Now a More Mature Christian, Brian “Head” Welch, Teams up with Korn again

Now a More Mature Christian, Brian “Head” Welch, Teams up with Korn again February 8, 2013

GMO Korn is a major problem for our environment. Image: acidpix via Flickr (CC BY 2.0)

Brian “Head” Welch last week announced his plans to team back up with his former Korn bandmates for several European tour dates in June 2013 and possibly record new material. In Welch’s highly publicized exit from the incredibly successful Nu-Metal band, he cited his drug addiction and “chasing the almighty buck” as the reasons for his leaving. In addition, he desired the respect of his then 6-year-old daughter and to rededicate himself to a Christian life. At the time, the other members of Korn were surprised as Welch told MTV News:

“I think it made the guys mad. It confused them. I left at the worst possible time. We got off Sony, and all the money was there, we were going to own all of our songs, but I had to prove to myself that money wasn’t my God,” he said. “I talked to Jonathan [Davis] and he said, ‘I don’t get it, man, you’re all happy and we’re sitting here grieving because our band is breaking up.’ And I wanted to tell him, ‘Well, for years, you guys were out partying while I was sitting on the tour bus wanting to die.’ “

But even more surprising is that eight years after leaving the band, Welch is joining forces with Korn again. A reunion which came about by accident according to Welch:

“I played one song last May [at the Carolina Rebellion Festival],” Welch tells Rolling Stone. “I showed up at that festival — I was on tour with POD, and we had a few days off. They had a big festival, and Korn, Evanescence and Five Finger Death Punch were playing. I wanted to go and my daughter loves those bands. So I took her, and I was just going to go hang out.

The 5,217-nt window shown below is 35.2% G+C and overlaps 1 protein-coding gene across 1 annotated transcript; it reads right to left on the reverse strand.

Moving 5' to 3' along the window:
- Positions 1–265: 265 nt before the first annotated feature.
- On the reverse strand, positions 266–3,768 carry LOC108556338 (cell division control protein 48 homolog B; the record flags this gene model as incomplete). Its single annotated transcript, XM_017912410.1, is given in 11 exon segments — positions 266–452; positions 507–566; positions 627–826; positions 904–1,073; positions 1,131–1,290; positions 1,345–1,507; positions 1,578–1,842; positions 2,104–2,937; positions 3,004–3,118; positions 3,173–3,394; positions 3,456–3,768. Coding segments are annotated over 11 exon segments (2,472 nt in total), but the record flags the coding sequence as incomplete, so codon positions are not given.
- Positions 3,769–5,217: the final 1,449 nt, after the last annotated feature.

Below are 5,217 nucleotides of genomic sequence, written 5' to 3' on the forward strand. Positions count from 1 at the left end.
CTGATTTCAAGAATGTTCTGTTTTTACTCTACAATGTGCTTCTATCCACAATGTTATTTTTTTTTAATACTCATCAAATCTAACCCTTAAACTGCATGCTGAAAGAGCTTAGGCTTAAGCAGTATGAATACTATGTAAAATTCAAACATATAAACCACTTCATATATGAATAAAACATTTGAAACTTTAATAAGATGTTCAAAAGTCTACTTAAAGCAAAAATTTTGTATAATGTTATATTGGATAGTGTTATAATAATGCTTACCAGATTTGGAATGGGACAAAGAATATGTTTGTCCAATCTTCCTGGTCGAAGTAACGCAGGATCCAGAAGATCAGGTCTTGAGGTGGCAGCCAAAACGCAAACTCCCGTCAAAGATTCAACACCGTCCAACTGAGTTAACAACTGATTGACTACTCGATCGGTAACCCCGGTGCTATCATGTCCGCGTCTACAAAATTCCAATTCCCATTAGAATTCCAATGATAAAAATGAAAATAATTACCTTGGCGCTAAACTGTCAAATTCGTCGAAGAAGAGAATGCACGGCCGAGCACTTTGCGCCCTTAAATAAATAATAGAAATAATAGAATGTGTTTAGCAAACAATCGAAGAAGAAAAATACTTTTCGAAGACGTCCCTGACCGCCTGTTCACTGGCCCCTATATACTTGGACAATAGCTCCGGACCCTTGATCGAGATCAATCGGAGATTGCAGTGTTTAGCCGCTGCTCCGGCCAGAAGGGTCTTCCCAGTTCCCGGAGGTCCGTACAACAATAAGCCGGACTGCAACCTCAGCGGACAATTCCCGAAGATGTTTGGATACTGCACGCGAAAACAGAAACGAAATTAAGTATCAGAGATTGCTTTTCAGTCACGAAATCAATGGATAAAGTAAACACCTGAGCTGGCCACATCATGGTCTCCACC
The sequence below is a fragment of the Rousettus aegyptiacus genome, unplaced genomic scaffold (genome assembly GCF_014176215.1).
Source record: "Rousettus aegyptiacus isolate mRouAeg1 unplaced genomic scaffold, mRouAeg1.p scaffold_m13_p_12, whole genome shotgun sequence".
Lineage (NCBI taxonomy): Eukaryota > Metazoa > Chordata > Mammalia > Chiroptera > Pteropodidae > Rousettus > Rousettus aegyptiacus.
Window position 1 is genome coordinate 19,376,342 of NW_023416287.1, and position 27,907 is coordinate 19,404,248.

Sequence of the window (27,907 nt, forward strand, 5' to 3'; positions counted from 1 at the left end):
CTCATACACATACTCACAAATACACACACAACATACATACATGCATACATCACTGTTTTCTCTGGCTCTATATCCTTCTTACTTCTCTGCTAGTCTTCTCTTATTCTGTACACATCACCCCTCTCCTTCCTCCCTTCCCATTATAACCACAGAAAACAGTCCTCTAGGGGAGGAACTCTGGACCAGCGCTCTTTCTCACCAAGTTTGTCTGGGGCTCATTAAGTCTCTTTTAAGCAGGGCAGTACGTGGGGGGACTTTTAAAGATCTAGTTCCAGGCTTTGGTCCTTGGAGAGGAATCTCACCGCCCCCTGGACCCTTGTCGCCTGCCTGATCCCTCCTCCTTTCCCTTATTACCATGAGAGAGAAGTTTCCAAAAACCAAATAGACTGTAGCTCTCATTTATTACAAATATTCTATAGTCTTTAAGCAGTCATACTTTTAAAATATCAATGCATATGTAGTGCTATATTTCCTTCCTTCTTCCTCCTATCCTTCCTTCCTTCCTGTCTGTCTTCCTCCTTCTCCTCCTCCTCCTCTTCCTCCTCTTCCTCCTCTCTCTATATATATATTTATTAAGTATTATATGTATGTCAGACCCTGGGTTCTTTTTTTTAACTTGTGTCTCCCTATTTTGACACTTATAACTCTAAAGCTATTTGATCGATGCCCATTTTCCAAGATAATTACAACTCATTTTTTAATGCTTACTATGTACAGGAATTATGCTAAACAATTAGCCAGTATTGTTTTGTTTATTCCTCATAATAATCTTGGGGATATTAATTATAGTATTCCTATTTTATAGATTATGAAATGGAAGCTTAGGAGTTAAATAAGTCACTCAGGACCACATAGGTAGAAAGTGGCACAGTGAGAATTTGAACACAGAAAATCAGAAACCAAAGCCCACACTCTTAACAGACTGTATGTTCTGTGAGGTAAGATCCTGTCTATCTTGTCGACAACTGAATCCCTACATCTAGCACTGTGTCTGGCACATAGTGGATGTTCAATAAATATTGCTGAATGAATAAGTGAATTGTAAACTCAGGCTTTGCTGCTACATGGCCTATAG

Then I met up with Munky, who I hadn’t seen in seven years, and talked with him for 30 minutes. It was really heavy. Then, 10 minutes before they went onstage, [bassist] Fieldy is like, ‘I’m just saying, we have a guitar set up for you.’ I’m like, ‘What? I just want to see you guys! All right, I’ll play ‘Blind.’ It was just crazy, because it was really emotional. That’s what set it up. Munky called me a month after that, and he said, ‘Hey, if you ever want to come back, the door’s open. We miss you.’ “

The greater story is that less than a decade later, Welch has become such a strong man in Christ that he is able to go back to an environment that was once toxic and deadly to him. To strike up friendships and play music again with Korn shows an incredible maturity on Welch’s part as he continues to lead his own band, Love and Death, while rekindling the fires of his former one. Though this time around, having found faith in Christ, Welch is able to find the redeeming qualities of Korn’s music.

“Everyone is broken in this world. There’s so much divorce, hate and unforgiveness. For people to see this, I think it’s just really uplifting. I never thought it would happen, and I’m not sure they did either. The fans just love it, because a lot of the fans back in the day were like, suicidal, and from broken homes and abuse. They looked up to us like their family. And to see their family split up was hard on them. To get it put back together, there is a joy around the people who care about it.”

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